Bright hopes


Could this Batang Gilas U18 squad become our new golden generation?

As of this writing, I am celebrating (albeit by my lonesome at home while everyone is sleeping) the Philippines’ rousing win over China at the 2018 FIBA U19 Asia Championship, 73-63.

It was a tremendous result, not the least because it came at the expense of the Chinese, who have been traditional foils to the Philippines in all levels of basketball, but more importantly because it catapulted the Philippines to the quarter-finals, where one more win will send them to the FIBA U19 World Cup next year.

Achieving it would be quite historic, given how the last time a U18 Philippine team reached the semi-finals– with a chance at a podium finish–was more than two decades ago in 1992.

That team was bannered by future PBA stars Kenneth Duremdes, Rodney Santos and Dennis Espino. It defeated Qatar, 55-53, to reach the semis but lost to China, 82-74. It routed Japan for the bronze, 103-74.

To provide even more historical context, the last time the Philippines actually won the entire U18 joust was 10 years prior– in 1982– with a team that featured PBA legends Hector Calma, Elmer Reyes and Leo Austria along with current Gilas Pilipinas assistant coach Jong Uichico, among others. They were coached by the late Ron Jacobs, who steered the team to a memorable 74-63 win over the Chinese in the titular game.

For such a long time, we have never seen such glory days at the U18 level in Asia. But this current crop of Batang Gilas talents have a wonderful opportunity to turn the corner.

The triumph over China was actually quite masterful despite what the 10-point final spread may suggest. It was clear to any knowledgeable basketball junkie who watched the game that the young Filipinos were well-prepared against their age-old nemeses.

Even with the rough audio of FIBA’s YouTube livestream, one could hear head coach Josh Reyes, his assistants, and even the players riding the bench yelling out instructions and their opponents’ tendencies to their teammates on the floor.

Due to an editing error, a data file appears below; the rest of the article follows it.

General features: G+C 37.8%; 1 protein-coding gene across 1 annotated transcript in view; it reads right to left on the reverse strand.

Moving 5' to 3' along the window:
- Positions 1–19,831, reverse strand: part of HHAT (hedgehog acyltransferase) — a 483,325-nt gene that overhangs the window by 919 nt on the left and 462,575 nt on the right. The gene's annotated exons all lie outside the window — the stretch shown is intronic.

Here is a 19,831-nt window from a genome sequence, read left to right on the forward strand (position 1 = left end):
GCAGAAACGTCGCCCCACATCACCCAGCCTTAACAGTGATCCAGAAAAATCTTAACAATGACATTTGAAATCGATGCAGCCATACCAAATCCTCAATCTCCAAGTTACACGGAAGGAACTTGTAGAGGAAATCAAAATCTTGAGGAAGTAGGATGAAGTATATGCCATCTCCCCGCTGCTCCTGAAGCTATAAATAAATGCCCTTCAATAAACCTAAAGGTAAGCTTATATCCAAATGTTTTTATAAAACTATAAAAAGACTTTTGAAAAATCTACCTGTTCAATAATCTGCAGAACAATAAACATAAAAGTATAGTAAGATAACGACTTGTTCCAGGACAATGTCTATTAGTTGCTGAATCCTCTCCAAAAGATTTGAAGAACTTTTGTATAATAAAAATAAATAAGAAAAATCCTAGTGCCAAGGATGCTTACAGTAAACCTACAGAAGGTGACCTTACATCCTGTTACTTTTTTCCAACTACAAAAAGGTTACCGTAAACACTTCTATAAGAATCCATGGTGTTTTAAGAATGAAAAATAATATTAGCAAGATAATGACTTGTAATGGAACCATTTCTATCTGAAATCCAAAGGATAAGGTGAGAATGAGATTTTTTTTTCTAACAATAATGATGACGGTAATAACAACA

The Filipinos knew what the Chinese were to do. They devised a prime game plan on both ends of the floor to counter China’s strengths. It was clear that Batang Gilas were at least one step ahead and it showed on the box scores, too, with China never leading in the game — not even once.

Credit goes to Reyes, who, as I witnessed first-hand when I tagged along with the Batang Gilas team that recently saw action at the FIBA U17 World Cup in Argentina, is a master scout. I saw him and the other members of the coaching staff go through hours of video footage jotting down the tendencies and scouting the plays of their foes, eventually leading to two victories (a record-high for the Philippines) at the tail-end of the competition.

I’m not surprised he and his squad were more than ready for whatever coach Zhang Jinsong and his Chinese upstarts threw at them last night.

Even the best laid plans can go awry, though, and this is where the boys’ tight execution came in. The generally crisp execution we saw last night by Batang Gilas was presumably due to the size, depth and basketball IQ of Reyes’s wards along with what I can only assume were comprehensive practice and game-viewing sessions.

With 6’11 AJ Edu, 7’1 Kai Sotto and 6’7 Raven Cortez patrolling the middle, Batang Gilas either sent back or altered shot after shot from China and with aggressive but steady guards like Dave Ildefonso, Miguel Oczon and Dalph Panopio in the backcourt, the Philippines looked like a well-oiled machine on the court.

The length and, more importantly, the timing that Edu, Sotto and Cortez showed on defense was fantastic. In all, Batang Gilas as a team recorded 10 blocks and altered at least a dozen more.

Their offense was similarly sharp, despite connecting on under 38% of their attempts. This was offset by the fact they limited China to just 24% field goal shooting — an absurd figure that you’d be forgiven to overlook if it weren’t so painfully real, especially if you were rooting for the other side.

Now that Batang Gilas are on the cusp of both the semis and a berth in the U19 World Cup, many are wont to ask, “Is this a golden generation of budding Pinoy basketball superstars?”

Well, the short answer — and this is not to jinx their progress at this tournament or future competitions — is, to be quite honest, yes.

Considering the towering size of this team — four guys who are 6’7 or taller (something not even all PBA teams can boast of having) — their experience (a few with a lot international exposure, including Edu who will play in the US NCAA and Panopio who is set to play pro ball in Europe) and their talent level, the trajectory for this generation of players is really very high.

Don’t be shocked if, with a number of these players forming the core, the senior Gilas Pilipinas team for the 2023 and maybe even the 2027 World Cups will make a lot of noise.

Heck, as long as these guys stay healthy and play true to form, they may not just get a place on the podium in the current FIBA U18 Asia tourney. They actually have the potential to win it all.

What are your thoughts?

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